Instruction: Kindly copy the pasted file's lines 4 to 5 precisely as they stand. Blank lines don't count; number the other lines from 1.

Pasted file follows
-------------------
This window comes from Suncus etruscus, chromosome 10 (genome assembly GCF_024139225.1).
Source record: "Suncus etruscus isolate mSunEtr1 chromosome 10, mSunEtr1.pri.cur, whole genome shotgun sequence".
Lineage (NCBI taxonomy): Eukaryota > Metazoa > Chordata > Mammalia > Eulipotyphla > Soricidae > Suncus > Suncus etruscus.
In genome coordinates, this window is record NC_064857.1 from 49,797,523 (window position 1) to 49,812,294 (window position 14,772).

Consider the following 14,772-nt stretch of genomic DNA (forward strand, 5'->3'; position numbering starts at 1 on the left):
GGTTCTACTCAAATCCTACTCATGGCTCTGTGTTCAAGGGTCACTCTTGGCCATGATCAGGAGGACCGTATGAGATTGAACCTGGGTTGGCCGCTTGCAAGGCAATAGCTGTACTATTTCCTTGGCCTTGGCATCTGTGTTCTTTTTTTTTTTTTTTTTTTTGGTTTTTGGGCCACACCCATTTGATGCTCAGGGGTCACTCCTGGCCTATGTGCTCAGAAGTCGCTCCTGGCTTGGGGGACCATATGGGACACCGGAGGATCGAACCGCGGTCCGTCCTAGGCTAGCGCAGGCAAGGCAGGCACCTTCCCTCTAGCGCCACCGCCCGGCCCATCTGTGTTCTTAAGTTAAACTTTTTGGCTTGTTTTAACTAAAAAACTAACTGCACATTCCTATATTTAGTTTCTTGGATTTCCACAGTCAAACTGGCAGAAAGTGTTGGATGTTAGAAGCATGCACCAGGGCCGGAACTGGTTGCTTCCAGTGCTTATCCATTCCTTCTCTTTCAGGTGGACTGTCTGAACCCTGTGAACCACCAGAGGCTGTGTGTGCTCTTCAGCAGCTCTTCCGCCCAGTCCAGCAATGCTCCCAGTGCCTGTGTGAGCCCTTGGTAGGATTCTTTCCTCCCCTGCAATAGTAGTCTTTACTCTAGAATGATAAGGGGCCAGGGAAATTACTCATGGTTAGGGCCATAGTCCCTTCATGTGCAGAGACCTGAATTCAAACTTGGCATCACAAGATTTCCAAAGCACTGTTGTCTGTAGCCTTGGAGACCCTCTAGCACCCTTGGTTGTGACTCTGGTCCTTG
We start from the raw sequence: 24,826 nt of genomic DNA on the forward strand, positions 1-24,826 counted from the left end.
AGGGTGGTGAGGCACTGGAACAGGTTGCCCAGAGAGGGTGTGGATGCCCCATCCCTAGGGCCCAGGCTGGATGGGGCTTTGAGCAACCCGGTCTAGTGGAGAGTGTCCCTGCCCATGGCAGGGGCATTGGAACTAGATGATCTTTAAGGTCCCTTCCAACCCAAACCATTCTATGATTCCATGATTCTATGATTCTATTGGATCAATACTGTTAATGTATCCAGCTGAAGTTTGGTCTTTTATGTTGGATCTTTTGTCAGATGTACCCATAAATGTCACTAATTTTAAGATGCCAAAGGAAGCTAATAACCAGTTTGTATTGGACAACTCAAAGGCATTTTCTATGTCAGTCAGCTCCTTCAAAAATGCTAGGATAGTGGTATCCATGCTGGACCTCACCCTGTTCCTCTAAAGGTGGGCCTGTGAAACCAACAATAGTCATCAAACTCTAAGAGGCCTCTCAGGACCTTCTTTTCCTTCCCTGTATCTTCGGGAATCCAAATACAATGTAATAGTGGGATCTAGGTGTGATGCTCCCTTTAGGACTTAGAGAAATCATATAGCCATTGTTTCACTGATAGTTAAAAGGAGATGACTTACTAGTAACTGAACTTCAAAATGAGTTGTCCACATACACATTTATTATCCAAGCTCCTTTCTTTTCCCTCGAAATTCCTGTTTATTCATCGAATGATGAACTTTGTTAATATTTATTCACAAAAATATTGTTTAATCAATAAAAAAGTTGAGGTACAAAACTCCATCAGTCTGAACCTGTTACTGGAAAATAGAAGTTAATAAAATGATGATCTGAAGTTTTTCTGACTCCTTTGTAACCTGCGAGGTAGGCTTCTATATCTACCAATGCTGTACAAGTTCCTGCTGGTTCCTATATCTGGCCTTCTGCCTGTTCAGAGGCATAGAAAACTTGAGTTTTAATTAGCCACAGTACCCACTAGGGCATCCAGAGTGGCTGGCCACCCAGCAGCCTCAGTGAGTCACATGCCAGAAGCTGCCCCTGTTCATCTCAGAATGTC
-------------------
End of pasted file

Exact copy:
In genome coordinates, this window is record NC_064857.1 from 49,797,523 (window position 1) to 49,812,294 (window position 14,772).

Consider the following 14,772-nt stretch of genomic DNA (forward strand, 5'->3'; position numbering starts at 1 on the left):